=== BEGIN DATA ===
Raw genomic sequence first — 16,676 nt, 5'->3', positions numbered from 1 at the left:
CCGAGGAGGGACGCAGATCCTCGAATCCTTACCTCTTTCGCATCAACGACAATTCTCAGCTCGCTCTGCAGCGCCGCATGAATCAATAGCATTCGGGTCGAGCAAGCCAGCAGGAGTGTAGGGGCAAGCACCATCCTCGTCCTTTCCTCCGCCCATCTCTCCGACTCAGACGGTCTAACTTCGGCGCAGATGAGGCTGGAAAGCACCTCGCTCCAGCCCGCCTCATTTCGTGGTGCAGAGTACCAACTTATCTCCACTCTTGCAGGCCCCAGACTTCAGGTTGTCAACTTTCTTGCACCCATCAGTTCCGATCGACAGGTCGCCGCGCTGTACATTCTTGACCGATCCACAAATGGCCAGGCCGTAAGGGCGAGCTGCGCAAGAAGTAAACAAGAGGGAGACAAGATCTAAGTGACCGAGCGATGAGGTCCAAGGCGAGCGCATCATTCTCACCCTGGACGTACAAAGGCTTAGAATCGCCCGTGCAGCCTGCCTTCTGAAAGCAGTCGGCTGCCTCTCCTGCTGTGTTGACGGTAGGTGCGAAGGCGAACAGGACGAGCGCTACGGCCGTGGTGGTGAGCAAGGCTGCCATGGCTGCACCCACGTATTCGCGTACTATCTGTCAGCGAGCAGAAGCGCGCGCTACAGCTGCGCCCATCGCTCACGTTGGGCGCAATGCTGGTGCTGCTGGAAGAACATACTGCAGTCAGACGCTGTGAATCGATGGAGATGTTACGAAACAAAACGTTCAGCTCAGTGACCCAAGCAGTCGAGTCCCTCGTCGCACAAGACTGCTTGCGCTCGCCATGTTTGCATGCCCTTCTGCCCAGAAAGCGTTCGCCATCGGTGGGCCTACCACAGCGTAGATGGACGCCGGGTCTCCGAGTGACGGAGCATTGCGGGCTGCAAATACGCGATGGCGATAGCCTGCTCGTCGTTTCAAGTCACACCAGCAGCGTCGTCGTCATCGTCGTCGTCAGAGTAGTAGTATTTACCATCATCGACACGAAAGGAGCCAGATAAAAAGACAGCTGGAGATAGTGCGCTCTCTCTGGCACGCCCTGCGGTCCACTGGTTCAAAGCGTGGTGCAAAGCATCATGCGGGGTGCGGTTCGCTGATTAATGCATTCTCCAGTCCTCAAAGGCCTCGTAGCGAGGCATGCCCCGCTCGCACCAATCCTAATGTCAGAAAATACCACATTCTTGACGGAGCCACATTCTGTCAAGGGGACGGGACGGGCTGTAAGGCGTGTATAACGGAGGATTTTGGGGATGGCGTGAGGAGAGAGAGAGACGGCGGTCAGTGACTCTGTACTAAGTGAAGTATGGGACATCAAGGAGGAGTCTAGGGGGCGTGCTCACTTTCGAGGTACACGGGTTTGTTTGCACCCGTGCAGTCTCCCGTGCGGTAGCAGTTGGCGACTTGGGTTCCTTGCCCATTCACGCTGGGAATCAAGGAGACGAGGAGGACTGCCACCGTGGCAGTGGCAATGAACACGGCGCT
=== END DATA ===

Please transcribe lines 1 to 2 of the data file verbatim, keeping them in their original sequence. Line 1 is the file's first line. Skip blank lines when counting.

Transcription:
Raw genomic sequence first — 16,676 nt, 5'->3', positions numbered from 1 at the left:
CCGAGGAGGGACGCAGATCCTCGAATCCTTACCTCTTTCGCATCAACGACAATTCTCAGCTCGCTCTGCAGCGCCGCATGAATCAATAGCATTCGGGTCGAGCAAGCCAGCAGGAGTGTAGGGGCAAGCACCATCCTCGTCCTTTCCTCCGCCCATCTCTCCGACTCAGACGGTCTAACTTCGGCGCAGATGAGGCTGGAAAGCACCTCGCTCCAGCCCGCCTCATTTCGTGGTGCAGAGTACCAACTTATCTCCACTCTTGCAGGCCCCAGACTTCAGGTTGTCAACTTTCTTGCACCCATCAGTTCCGATCGACAGGTCGCCGCGCTGTACATTCTTGACCGATCCACAAATGGCCAGGCCGTAAGGGCGAGCTGCGCAAGAAGTAAACAAGAGGGAGACAAGATCTAAGTGACCGAGCGATGAGGTCCAAGGCGAGCGCATCATTCTCACCCTGGACGTACAAAGGCTTAGAATCGCCCGTGCAGCCTGCCTTCTGAAAGCAGTCGGCTGCCTCTCCTGCTGTGTTGACGGTAGGTGCGAAGGCGAACAGGACGAGCGCTACGGCCGTGGTGGTGAGCAAGGCTGCCATGGCTGCACCCACGTATTCGCGTACTATCTGTCAGCGAGCAGAAGCGCGCGCTACAGCTGCGCCCATCGCTCACGTTGGGCGCAATGCTGGTGCTGCTGGAAGAACATACTGCAGTCAGACGCTGTGAATCGATGGAGATGTTACGAAACAAAACGTTCAGCTCAGTGACCCAAGCAGTCGAGTCCCTCGTCGCACAAGACTGCTTGCGCTCGCCATGTTTGCATGCCCTTCTGCCCAGAAAGCGTTCGCCATCGGTGGGCCTACCACAGCGTAGATGGACGCCGGGTCTCCGAGTGACGGAGCATTGCGGGCTGCAAATACGCGATGGCGATAGCCTGCTCGTCGTTTCAAGTCACACCAGCAGCGTCGTCGTCATCGTCGTCGTCAGAGTAGTAGTATTTACCATCATCGACACGAAAGGAGCCAGATAAAAAGACAGCTGGAGATAGTGCGCTCTCTCTGGCACGCCCTGCGGTCCACTGGTTCAAAGCGTGGTGCAAAGCATCATGCGGGGTGCGGTTCGCTGATTAATGCATTCTCCAGTCCTCAAAGGCCTCGTAGCGAGGCATGCCCCGCTCGCACCAATCCTAATGTCAGAAAATACCACATTCTTGACGGAGCCACATTCTGTCAAGGGGACGGGACGGGCTGTAAGGCGTGTATAACGGAGGATTTTGGGGATGGCGTGAGGAGAGAGAGAGACGGCGGTCAGTGACTCTGTACTAAGTGAAGTATGGGACATCAAGGAGGAGTCTAGGGGGCGTGCTCACTTTCGAGGTACACGGGTTTGTTTGCACCCGTGCAGTCTCCCGTGCGGTAGCAGTTGGCGACTTGGGTTCCTTGCCCATTCACGCTGGGAATCAAGGAGACGAGGAGGACTGCCACCGTGGCAGTGGCAATGAACACGGCGCT